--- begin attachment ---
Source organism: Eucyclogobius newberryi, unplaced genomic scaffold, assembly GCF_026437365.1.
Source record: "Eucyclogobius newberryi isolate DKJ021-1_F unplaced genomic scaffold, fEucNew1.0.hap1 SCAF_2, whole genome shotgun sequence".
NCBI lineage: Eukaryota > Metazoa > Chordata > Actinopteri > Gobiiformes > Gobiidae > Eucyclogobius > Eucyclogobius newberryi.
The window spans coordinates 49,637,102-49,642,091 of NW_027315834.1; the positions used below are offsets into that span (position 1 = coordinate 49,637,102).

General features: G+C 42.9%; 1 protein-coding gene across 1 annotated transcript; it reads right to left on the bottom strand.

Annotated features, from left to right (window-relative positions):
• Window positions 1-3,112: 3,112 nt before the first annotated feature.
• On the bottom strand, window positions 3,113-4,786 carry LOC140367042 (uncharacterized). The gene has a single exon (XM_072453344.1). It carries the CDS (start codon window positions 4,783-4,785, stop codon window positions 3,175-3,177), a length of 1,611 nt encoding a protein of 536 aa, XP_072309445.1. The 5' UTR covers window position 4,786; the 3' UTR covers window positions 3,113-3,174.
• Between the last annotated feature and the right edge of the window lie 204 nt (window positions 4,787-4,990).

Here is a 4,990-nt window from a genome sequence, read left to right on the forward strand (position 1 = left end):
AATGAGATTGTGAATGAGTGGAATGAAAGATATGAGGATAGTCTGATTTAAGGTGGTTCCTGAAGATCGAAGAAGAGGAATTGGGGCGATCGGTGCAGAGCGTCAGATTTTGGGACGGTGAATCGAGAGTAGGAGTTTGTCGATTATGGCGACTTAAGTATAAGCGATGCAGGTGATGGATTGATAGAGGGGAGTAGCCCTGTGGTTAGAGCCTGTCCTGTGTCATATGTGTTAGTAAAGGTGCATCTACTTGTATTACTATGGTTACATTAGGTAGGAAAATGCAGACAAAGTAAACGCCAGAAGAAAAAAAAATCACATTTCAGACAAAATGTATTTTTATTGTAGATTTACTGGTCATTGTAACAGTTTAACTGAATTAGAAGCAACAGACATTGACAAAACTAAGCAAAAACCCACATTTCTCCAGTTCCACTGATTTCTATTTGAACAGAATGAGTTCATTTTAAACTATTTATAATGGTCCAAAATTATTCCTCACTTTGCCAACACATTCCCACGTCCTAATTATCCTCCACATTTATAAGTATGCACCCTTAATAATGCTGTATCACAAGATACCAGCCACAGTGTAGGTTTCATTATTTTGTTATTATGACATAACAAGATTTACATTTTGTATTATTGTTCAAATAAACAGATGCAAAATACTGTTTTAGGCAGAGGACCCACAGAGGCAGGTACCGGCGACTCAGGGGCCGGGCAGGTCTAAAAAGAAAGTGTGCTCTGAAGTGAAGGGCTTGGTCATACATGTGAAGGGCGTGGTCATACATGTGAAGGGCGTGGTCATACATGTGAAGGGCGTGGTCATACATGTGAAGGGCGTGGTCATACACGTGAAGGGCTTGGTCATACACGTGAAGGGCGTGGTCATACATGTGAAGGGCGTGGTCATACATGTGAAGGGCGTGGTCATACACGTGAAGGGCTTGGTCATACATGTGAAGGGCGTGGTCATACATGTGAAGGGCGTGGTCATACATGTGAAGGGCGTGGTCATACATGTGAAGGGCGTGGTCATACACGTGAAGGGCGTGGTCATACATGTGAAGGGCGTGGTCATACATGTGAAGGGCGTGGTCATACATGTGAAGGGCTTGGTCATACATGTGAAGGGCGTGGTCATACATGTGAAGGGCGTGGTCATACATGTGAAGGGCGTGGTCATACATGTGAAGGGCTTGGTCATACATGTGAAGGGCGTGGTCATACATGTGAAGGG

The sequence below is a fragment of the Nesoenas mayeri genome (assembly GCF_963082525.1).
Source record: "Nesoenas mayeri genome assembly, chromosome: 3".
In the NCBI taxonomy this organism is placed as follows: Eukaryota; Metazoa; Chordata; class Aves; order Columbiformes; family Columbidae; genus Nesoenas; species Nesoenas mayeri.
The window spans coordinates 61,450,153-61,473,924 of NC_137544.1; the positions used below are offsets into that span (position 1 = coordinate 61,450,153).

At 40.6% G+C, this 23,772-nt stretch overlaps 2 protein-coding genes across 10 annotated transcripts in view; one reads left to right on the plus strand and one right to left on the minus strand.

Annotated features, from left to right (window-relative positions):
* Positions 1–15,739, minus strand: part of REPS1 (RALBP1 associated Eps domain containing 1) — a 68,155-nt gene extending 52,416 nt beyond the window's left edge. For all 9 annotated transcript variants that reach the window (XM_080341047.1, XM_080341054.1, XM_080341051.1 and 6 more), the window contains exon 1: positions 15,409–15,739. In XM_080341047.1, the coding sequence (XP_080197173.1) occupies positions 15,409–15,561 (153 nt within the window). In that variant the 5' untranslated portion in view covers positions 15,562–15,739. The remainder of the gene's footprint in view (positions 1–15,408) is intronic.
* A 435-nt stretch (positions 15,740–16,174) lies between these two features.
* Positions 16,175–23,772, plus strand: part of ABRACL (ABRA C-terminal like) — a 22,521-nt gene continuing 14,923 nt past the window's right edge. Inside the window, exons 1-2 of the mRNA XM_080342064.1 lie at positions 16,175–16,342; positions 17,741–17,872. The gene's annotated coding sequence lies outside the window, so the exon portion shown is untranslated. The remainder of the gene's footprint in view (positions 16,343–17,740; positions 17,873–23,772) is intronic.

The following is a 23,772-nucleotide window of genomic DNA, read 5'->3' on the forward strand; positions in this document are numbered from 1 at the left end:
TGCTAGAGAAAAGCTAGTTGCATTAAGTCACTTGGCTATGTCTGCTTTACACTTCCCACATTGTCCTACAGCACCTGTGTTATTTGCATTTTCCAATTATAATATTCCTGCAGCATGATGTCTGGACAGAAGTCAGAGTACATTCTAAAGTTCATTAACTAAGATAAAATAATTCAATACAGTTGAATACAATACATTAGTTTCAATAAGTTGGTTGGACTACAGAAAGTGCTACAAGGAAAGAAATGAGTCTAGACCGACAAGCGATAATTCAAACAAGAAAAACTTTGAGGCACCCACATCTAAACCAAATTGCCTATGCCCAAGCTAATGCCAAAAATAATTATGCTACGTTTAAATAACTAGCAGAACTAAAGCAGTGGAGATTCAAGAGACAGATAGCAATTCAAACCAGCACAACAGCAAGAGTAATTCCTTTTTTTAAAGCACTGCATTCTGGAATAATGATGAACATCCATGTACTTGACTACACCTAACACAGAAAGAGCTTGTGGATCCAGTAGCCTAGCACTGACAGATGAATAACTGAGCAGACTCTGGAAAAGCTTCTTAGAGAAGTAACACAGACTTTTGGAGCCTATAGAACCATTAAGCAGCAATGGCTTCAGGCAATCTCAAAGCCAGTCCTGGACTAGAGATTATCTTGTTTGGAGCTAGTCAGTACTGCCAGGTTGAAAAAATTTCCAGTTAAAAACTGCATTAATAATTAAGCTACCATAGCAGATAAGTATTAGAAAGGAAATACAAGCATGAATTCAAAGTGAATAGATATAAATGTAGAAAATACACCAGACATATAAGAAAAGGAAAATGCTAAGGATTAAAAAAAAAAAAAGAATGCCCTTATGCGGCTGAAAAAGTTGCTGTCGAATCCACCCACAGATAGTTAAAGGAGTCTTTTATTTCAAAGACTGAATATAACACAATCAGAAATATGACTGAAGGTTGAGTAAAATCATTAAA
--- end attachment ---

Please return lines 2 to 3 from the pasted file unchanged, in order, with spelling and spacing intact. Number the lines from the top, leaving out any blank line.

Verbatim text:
Source record: "Eucyclogobius newberryi isolate DKJ021-1_F unplaced genomic scaffold, fEucNew1.0.hap1 SCAF_2, whole genome shotgun sequence".
NCBI lineage: Eukaryota > Metazoa > Chordata > Actinopteri > Gobiiformes > Gobiidae > Eucyclogobius > Eucyclogobius newberryi.